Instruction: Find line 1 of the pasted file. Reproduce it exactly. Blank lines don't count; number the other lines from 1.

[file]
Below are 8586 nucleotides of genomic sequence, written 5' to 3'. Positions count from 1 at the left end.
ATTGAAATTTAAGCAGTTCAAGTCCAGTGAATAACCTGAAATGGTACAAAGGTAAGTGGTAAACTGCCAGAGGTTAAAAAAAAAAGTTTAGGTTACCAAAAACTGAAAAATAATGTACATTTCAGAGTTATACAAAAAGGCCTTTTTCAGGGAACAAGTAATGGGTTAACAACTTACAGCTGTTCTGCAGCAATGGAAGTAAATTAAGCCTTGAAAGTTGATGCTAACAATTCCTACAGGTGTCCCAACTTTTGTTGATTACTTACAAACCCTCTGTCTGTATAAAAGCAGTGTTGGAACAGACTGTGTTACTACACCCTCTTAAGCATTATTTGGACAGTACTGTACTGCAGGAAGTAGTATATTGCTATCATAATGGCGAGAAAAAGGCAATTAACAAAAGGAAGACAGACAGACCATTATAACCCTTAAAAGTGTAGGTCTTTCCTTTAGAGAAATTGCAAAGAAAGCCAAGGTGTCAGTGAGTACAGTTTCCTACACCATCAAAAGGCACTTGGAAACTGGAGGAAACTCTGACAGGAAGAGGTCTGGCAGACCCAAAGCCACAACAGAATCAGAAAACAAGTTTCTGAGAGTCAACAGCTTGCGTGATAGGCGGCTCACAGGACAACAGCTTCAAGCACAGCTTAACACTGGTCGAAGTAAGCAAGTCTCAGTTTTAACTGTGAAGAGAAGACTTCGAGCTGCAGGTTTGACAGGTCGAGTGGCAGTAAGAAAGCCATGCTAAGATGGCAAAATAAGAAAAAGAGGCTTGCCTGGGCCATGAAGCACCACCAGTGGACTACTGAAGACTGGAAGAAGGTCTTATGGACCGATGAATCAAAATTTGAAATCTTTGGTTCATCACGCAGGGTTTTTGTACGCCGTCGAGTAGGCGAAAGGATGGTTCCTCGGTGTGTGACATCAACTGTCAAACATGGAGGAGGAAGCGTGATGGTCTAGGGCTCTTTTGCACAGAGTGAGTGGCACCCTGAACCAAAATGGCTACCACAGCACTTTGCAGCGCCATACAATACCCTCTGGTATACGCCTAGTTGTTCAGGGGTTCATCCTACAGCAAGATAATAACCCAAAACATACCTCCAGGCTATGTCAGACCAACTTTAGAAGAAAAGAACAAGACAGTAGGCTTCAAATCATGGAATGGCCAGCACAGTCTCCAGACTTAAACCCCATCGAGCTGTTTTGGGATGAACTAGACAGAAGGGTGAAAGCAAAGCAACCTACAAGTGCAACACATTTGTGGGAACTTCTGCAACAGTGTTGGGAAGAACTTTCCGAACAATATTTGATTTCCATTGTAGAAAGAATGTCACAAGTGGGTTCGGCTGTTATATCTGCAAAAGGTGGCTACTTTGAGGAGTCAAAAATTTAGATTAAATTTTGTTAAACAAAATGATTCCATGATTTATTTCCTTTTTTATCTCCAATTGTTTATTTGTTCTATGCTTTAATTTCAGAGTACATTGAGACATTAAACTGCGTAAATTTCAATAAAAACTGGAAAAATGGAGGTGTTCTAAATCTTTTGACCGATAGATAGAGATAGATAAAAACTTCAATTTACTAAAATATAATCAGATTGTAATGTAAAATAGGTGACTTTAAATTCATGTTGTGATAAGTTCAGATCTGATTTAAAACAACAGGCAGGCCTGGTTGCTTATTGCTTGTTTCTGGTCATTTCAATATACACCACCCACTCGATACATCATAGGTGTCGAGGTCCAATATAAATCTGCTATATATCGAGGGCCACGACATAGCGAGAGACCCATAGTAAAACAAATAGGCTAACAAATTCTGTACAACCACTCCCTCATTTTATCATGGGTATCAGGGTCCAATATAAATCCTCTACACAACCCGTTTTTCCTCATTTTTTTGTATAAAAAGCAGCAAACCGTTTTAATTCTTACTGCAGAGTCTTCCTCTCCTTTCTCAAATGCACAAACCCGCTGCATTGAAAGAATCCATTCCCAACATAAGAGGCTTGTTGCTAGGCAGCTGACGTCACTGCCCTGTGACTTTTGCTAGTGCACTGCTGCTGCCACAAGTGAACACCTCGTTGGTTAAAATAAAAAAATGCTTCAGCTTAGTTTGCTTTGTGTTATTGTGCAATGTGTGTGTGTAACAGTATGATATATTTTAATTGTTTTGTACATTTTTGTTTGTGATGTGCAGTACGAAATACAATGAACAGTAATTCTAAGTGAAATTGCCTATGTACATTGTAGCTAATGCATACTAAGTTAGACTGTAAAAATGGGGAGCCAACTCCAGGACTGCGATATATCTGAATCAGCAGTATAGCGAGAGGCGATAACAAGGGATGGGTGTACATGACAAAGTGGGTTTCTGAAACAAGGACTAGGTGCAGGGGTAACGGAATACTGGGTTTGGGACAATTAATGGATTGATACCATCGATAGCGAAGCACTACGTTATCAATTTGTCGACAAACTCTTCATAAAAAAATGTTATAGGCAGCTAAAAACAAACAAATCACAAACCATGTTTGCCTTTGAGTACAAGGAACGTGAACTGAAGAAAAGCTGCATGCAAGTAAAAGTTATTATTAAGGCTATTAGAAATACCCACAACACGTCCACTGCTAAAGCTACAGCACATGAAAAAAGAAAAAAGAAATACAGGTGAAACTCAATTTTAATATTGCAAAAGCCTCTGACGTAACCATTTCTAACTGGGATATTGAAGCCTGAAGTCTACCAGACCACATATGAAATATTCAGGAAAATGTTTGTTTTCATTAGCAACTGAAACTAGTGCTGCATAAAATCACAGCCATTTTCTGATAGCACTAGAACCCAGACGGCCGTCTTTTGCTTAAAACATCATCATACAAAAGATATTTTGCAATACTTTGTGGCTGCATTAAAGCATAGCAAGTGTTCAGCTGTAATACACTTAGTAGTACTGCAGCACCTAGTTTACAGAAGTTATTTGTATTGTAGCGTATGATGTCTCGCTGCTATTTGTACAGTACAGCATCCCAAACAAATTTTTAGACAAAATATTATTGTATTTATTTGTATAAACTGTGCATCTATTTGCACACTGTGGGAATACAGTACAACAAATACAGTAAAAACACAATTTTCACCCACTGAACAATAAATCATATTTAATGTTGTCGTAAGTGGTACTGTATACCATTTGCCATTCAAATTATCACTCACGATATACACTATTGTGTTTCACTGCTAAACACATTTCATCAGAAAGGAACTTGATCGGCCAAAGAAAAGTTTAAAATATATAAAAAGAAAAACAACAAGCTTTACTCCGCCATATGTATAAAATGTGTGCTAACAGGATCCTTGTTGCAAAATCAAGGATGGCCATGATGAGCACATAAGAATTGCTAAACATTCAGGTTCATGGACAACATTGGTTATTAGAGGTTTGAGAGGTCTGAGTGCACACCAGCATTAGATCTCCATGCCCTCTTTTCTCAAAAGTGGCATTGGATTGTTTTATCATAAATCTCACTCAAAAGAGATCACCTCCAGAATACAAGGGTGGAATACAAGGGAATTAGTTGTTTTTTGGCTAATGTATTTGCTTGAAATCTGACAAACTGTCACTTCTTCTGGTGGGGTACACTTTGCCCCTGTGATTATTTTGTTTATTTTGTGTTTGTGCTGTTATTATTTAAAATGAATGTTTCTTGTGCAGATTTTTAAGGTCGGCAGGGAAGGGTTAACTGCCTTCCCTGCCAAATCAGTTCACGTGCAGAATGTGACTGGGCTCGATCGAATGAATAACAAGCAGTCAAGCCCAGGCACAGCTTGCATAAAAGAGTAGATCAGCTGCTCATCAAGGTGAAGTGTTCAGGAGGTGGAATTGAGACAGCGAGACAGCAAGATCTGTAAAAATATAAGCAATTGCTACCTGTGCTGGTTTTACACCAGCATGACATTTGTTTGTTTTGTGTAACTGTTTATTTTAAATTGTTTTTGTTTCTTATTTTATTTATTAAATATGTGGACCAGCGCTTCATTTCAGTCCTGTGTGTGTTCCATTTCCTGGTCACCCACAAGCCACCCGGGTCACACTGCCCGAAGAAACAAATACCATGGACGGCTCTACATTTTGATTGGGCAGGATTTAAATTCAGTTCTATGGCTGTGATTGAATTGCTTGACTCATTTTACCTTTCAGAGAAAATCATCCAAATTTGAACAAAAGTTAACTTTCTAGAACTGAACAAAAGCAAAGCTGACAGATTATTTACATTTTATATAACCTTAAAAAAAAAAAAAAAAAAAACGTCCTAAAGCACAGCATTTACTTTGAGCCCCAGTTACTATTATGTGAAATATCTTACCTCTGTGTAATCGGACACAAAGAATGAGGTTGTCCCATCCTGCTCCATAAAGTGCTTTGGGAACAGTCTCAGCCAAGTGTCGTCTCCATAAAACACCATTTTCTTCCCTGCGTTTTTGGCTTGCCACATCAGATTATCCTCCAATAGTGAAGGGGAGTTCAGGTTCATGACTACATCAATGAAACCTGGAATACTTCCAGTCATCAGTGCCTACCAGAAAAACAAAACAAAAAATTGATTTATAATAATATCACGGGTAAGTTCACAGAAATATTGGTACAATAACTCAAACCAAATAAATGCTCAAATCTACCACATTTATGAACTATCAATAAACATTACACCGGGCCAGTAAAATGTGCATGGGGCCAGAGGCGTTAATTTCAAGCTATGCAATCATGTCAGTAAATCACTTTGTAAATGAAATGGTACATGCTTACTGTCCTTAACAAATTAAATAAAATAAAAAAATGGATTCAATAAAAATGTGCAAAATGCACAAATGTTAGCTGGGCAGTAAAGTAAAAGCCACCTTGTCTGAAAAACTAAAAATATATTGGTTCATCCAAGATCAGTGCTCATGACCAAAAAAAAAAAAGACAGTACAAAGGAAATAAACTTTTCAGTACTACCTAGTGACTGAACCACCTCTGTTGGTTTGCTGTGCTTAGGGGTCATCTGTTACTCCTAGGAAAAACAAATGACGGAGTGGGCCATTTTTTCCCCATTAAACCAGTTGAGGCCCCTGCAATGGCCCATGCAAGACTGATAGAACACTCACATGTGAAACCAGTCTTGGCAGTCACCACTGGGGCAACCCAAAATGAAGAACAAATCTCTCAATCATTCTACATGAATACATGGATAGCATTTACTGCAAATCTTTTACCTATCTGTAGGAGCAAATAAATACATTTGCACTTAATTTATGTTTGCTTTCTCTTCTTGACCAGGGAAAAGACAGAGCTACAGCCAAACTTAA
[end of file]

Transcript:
Below are 8586 nucleotides of genomic sequence, written 5' to 3'. Positions count from 1 at the left end.